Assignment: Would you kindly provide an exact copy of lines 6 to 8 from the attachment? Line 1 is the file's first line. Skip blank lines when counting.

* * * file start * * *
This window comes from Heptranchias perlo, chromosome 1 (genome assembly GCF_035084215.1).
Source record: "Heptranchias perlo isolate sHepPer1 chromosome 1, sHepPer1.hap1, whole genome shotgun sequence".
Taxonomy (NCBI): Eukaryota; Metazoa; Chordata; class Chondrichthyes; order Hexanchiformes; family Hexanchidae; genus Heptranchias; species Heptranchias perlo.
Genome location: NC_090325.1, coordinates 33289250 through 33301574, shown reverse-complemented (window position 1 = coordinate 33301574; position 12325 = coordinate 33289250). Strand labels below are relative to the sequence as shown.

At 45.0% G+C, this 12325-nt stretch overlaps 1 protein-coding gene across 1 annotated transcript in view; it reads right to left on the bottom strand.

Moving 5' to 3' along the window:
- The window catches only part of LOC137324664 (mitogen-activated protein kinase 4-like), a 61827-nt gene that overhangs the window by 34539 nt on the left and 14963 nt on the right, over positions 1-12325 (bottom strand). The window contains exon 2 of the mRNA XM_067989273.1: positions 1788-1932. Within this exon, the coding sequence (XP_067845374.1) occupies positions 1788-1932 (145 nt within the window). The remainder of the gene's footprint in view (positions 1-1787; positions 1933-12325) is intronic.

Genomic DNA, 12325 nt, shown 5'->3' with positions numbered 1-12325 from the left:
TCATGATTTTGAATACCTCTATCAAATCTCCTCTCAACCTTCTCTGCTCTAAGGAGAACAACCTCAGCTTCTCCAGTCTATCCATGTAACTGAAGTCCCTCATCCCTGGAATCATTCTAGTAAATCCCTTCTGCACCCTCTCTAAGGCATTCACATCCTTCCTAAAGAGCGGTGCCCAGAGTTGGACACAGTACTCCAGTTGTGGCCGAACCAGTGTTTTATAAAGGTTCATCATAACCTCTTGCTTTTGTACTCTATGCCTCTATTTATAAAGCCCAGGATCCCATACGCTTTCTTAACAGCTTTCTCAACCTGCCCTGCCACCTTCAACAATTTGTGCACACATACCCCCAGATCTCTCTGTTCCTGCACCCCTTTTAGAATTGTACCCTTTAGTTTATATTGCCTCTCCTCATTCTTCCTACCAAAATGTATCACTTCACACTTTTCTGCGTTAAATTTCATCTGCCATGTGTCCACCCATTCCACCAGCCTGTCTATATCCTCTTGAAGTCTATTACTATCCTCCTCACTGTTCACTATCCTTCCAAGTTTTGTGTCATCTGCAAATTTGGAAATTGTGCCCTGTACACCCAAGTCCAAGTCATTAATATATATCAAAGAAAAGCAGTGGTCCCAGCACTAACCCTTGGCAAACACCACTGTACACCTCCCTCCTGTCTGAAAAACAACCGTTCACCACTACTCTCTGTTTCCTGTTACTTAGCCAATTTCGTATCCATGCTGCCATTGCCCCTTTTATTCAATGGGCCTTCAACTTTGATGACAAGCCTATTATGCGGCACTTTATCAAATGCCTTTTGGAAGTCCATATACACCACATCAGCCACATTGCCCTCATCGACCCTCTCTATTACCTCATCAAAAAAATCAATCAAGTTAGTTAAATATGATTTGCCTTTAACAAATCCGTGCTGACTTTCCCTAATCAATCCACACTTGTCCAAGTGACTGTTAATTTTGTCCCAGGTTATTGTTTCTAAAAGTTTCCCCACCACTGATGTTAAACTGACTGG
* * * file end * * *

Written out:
Moving 5' to 3' along the window:
- The window catches only part of LOC137324664 (mitogen-activated protein kinase 4-like), a 61827-nt gene that overhangs the window by 34539 nt on the left and 14963 nt on the right, over positions 1-12325 (bottom strand). The window contains exon 2 of the mRNA XM_067989273.1: positions 1788-1932. Within this exon, the coding sequence (XP_067845374.1) occupies positions 1788-1932 (145 nt within the window). The remainder of the gene's footprint in view (positions 1-1787; positions 1933-12325) is intronic.

Genomic DNA, 12325 nt, shown 5'->3' with positions numbered 1-12325 from the left: